Hundreds of parents descended on UCSB this weekend to attend the university’s annual Parents’ & Family Weekend.

Over 700 families and 200 students participated in the three-day campus welcoming event, according to the Office of Public Events. This year’s event, which was designed for relatives to get to know their student’s new school, saw significantly more attendees than last year.

The program featured a seminar on the science of happiness, a walking tour of campus and Isla Vista and a Black Family Weekend event, which aimed to have families of Afri-can-American students network with one another. Parents also had the chance to attend classes with their children and participate in faculty presentations, lectures and other ac-tivities.

Julie Miller, special events coordinator for the Office of Public Events, said the main goal of the weekend was to give parents an opportunity to acclimate themselves to the campus and their students’ new lifestyles.

“We want parents to experience the life of their student through activities and lectures,” Miller said.

In that regard, the weekend was successful, according to one parent in attendance.

“I found the entire event to be fun and informative,” parent Mark Yaukey said. “I learned a great deal about the engineering school and my daughter’s sorority.”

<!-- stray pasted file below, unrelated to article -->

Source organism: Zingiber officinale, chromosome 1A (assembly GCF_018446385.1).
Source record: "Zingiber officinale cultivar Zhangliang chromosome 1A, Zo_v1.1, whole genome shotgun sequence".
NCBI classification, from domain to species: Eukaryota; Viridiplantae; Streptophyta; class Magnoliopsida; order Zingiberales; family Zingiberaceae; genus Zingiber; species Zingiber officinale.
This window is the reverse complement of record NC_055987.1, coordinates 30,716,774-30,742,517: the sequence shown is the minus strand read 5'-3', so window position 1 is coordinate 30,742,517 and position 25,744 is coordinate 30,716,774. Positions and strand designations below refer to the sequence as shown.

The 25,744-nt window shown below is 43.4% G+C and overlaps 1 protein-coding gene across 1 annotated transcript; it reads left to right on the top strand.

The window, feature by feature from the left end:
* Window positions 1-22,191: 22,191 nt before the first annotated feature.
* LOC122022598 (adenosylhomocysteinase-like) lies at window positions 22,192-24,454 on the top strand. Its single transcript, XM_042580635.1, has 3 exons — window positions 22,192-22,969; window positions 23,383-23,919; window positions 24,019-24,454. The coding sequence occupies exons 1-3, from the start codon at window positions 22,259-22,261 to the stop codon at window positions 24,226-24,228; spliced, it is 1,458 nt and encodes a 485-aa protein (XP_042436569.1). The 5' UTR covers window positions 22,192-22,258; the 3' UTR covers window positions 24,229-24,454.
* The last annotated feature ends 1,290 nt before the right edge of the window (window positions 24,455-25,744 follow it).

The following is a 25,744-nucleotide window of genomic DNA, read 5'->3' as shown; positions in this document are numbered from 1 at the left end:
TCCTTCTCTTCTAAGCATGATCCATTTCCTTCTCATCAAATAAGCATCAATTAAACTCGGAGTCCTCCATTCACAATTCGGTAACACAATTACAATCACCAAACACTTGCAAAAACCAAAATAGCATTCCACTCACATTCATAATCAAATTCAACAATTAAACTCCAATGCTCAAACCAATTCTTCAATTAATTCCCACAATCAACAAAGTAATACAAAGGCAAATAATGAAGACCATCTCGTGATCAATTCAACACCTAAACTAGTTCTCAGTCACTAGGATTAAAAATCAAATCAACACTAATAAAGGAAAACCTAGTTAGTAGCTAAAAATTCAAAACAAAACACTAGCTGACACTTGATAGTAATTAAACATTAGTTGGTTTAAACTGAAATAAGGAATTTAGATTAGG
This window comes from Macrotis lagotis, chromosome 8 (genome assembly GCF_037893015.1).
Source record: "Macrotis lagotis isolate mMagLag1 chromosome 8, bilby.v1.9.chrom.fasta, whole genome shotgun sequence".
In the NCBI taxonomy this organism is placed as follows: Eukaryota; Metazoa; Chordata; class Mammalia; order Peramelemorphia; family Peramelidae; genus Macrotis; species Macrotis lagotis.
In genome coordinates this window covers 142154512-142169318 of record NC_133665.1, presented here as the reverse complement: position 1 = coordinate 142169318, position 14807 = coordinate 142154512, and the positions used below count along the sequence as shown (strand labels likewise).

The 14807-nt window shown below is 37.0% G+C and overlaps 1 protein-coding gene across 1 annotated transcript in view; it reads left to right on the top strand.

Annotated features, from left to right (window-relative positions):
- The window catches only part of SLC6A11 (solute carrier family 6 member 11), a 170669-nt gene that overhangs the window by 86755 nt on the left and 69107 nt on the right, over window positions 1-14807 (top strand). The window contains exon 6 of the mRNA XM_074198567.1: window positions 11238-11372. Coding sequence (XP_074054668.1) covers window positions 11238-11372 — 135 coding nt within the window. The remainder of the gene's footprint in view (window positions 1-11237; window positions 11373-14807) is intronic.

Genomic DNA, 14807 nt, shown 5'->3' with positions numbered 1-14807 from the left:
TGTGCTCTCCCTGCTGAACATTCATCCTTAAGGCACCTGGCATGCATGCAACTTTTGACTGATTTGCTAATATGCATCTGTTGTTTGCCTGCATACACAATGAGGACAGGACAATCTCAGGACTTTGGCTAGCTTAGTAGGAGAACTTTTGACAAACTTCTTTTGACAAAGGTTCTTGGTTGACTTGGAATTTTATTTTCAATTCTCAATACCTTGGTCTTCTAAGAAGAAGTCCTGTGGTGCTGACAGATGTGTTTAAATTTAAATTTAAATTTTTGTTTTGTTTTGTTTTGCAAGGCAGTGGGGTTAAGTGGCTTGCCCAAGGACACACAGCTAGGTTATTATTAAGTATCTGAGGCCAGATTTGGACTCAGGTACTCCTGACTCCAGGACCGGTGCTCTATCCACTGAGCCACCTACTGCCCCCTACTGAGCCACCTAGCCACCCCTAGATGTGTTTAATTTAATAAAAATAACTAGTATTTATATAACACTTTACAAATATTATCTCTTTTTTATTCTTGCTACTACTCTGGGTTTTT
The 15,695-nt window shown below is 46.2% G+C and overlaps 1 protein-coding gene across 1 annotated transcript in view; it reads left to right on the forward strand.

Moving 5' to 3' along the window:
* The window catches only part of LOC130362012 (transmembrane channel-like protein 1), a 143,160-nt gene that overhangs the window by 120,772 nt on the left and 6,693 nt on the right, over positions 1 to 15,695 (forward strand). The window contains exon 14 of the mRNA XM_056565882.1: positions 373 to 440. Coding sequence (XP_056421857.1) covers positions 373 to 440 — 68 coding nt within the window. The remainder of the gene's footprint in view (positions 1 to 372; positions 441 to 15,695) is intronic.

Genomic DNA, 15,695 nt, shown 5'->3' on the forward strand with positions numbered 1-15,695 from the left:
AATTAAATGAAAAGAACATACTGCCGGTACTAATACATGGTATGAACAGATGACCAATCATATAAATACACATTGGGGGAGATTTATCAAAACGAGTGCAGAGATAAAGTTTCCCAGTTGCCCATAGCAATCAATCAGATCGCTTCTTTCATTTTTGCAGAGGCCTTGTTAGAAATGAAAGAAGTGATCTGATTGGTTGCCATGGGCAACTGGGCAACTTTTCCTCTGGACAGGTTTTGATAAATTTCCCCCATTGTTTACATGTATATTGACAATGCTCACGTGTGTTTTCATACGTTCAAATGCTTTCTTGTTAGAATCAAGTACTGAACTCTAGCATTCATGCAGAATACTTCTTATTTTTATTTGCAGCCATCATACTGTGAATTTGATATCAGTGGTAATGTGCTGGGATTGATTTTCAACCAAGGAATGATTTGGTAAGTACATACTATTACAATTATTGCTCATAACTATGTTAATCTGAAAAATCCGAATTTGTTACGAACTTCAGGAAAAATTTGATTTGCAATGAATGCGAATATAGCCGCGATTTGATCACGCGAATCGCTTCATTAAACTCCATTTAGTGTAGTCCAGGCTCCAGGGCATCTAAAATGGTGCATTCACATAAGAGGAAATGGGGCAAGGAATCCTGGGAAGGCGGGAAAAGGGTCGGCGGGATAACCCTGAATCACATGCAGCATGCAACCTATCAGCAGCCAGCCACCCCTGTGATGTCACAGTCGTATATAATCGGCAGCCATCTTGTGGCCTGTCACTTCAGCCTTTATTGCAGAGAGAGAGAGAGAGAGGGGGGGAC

Due to uneasy tensions between administrators, faculty, staff and students at the Univer-sity of California — which can be attributed to the current budget crisis — even this seemingly innocuous weekend was embroiled in controversy. A small group of protesters crashed a welcome breakfast hosted by Chancellor Henry T. Yang and his wife Dilling. Many of the protesters emphasized the importance of publicizing their concerns to the gathered UC parents.

Demonstrator Cara Yoshizumi said the group of protestors decided to involve parents in the matter because many parents will be forced to pay for a sizeable portion of the UC’s budget deficit.

“The parents are very sympathetic to our message because they’re the ones who will have to pay the 32 percent tuition increase,” Yoshizumi said.

Chancellor Yang, on the other hand, reassured parents that the university’s reputation is still marked by world-class prestige and diversity.

“UCSB’s stock has never fallen,” Yang said. “You have made the right investment.”